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Slaughter of farmed salmon in Norway


The welfare of fish has become an explicit goal in legislation regarding fish farming and slaughter. One of the demands is that farmed fish shall be unconscious when bled. Some stunning methods are explicitly banned, among them carbon dioxide (CO2). However, this has been by the far most common method in Norway. In order to give the industry time to adapt, the ban has yet to be put into force. On behalf of the Norwegian fish farmers’ organisation (FHL) we have evaluated the alternative methods electricity and percussive stunning and their challenges and advantages under practical slaughter. Results from evaluations as well as research projects will be presented.

Some important welfare challenges at slaughter are independent of stunning method. These include crowding of fish, pumping, poor water quality, and time kept out of water. These factors cause stress resulting in the depletion of energy reserves, and even physical injury. High fish flow rates may reduce the performance of the stunning equipment.

A method for electrical stunning of fish submersed in seawater failed to satisfy the legal claim of immediate unconsciousness. To avoid spine fractures and blood spots in the fillet, which may be a problem with electric stunning, this system made use of a pre-stun treatment with low voltage electrical stimulation, under which the fish were not rendered unconscious. Dry electric stunning, i.e. stunning out of water, has undergone a development with increasing voltage and improved stunning quality. A new device has been developed which orientates the fish head first into the stunner. This resolves one important concern addressed by EFSA. Also, the frequency of fillet quality problems has been reduced. However, there is lack of knowledge of risk factors for spine fractures and haemorrhages.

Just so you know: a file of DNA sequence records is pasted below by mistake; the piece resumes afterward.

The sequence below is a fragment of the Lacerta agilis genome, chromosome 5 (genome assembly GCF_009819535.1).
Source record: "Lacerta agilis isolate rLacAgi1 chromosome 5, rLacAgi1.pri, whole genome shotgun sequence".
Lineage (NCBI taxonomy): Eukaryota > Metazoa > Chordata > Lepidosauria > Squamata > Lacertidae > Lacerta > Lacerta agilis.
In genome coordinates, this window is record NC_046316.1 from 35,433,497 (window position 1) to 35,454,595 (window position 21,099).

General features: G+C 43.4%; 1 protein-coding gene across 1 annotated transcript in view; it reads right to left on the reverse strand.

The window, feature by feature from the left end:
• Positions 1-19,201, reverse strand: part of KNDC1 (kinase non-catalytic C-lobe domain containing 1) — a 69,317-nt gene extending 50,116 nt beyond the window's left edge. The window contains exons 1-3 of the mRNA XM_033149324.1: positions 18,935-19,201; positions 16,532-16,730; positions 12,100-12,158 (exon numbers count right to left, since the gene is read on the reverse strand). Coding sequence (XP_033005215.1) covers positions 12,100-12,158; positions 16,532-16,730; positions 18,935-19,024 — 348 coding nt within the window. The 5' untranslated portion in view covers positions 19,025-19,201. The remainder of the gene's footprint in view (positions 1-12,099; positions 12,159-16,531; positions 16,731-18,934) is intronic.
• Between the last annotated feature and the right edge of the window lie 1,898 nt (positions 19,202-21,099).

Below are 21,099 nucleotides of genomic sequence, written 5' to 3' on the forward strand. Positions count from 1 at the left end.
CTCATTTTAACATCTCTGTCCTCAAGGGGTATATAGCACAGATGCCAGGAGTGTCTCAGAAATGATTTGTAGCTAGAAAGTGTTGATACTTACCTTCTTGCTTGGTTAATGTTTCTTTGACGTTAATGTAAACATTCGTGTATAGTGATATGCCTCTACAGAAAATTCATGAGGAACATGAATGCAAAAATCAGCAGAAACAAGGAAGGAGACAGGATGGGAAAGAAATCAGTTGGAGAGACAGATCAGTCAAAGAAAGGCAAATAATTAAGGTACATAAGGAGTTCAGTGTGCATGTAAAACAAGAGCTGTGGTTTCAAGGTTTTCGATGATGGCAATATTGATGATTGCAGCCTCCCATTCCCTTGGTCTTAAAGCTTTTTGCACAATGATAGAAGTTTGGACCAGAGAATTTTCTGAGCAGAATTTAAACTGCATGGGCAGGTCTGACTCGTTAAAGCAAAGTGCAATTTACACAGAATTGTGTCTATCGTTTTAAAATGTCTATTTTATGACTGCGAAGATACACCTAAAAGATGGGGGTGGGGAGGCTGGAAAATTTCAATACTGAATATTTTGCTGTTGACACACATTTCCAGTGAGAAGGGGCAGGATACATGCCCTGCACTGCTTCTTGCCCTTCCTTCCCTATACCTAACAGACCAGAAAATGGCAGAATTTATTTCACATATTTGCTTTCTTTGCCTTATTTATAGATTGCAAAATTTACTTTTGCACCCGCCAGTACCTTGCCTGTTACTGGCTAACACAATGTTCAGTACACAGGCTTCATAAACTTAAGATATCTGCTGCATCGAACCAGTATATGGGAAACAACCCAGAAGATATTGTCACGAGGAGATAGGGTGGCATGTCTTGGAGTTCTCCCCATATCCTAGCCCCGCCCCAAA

There are two producers of percussive stunning equipment on the Norwegian market. Both stunners function well when used according to the producers’ instructions. A correct stun causes irreversible unconsciousness or death. Variation in fish size is the main challenge. Also this equipment has steadily improved.

The described alternative methods have been under continuous development the last years and from a fish welfare point of view they are far better methods than CO2, which is highly aversive to fish. When CO2 is used at low concentrations in combination with live chilling, the fish are sedated but not anaesthetized. Nitrogen gas does not seem to be suitable. There are promising preliminary tests on CO, a gas which does not seem to cause aversive reactions in salmon.






  • Cecilie Marie Mejdell
  • Kjell Øyvind Midling
  • Ulf Gøran Erikson
  • Erik Slinde


  • Norwegian Veterinary Institute
  • Nofima, The Norwegian Institute of Food, Fisheries and Aquaculture Research
  • SINTEF Ocean / Aquaculture
  • Institute of Marine Research

Presented at

Recent advances in the welfare of livestock at slaughter




30.06.2011 - 01.07.2011


Humane Slaughter Association (HSA)



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